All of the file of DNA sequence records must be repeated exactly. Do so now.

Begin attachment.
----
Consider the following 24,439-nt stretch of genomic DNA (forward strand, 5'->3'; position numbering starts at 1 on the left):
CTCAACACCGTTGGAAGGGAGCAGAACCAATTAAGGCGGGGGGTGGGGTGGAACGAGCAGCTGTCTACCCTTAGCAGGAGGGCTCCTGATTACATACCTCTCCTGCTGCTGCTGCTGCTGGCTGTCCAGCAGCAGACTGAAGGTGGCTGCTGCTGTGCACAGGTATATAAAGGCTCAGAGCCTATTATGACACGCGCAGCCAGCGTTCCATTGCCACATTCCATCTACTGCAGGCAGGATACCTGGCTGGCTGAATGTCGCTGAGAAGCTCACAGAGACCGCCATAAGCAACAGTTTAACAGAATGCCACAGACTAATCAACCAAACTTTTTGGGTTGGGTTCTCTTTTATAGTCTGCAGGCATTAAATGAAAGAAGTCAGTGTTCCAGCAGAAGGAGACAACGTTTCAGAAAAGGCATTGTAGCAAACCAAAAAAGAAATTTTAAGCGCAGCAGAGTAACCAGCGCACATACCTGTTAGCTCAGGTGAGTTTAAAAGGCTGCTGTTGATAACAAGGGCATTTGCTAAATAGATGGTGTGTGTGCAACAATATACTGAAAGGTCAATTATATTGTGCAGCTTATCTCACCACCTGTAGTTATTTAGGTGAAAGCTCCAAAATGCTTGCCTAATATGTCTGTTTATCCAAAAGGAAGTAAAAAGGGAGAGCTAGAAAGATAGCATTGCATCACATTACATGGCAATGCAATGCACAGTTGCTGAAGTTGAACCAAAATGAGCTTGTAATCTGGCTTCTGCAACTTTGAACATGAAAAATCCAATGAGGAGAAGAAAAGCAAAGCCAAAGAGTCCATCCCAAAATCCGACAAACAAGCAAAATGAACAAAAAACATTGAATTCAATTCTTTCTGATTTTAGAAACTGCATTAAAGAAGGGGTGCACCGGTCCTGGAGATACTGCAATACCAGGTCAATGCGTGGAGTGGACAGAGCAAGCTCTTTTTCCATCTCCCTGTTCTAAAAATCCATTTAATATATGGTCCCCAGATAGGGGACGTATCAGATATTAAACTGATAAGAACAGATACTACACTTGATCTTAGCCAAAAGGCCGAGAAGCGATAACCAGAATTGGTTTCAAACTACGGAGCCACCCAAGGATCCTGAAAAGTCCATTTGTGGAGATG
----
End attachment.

Consider the following 24,439-nt stretch of genomic DNA (forward strand, 5'->3'; position numbering starts at 1 on the left):
CTCAACACCGTTGGAAGGGAGCAGAACCAATTAAGGCGGGGGGTGGGGTGGAACGAGCAGCTGTCTACCCTTAGCAGGAGGGCTCCTGATTACATACCTCTCCTGCTGCTGCTGCTGCTGGCTGTCCAGCAGCAGACTGAAGGTGGCTGCTGCTGTGCACAGGTATATAAAGGCTCAGAGCCTATTATGACACGCGCAGCCAGCGTTCCATTGCCACATTCCATCTACTGCAGGCAGGATACCTGGCTGGCTGAATGTCGCTGAGAAGCTCACAGAGACCGCCATAAGCAACAGTTTAACAGAATGCCACAGACTAATCAACCAAACTTTTTGGGTTGGGTTCTCTTTTATAGTCTGCAGGCATTAAATGAAAGAAGTCAGTGTTCCAGCAGAAGGAGACAACGTTTCAGAAAAGGCATTGTAGCAAACCAAAAAAGAAATTTTAAGCGCAGCAGAGTAACCAGCGCACATACCTGTTAGCTCAGGTGAGTTTAAAAGGCTGCTGTTGATAACAAGGGCATTTGCTAAATAGATGGTGTGTGTGCAACAATATACTGAAAGGTCAATTATATTGTGCAGCTTATCTCACCACCTGTAGTTATTTAGGTGAAAGCTCCAAAATGCTTGCCTAATATGTCTGTTTATCCAAAAGGAAGTAAAAAGGGAGAGCTAGAAAGATAGCATTGCATCACATTACATGGCAATGCAATGCACAGTTGCTGAAGTTGAACCAAAATGAGCTTGTAATCTGGCTTCTGCAACTTTGAACATGAAAAATCCAATGAGGAGAAGAAAAGCAAAGCCAAAGAGTCCATCCCAAAATCCGACAAACAAGCAAAATGAACAAAAAACATTGAATTCAATTCTTTCTGATTTTAGAAACTGCATTAAAGAAGGGGTGCACCGGTCCTGGAGATACTGCAATACCAGGTCAATGCGTGGAGTGGACAGAGCAAGCTCTTTTTCCATCTCCCTGTTCTAAAAATCCATTTAATATATGGTCCCCAGATAGGGGACGTATCAGATATTAAACTGATAAGAACAGATACTACACTTGATCTTAGCCAAAAGGCCGAGAAGCGATAACCAGAATTGGTTTCAAACTACGGAGCCACCCAAGGATCCTGAAAAGTCCATTTGTGGAGATG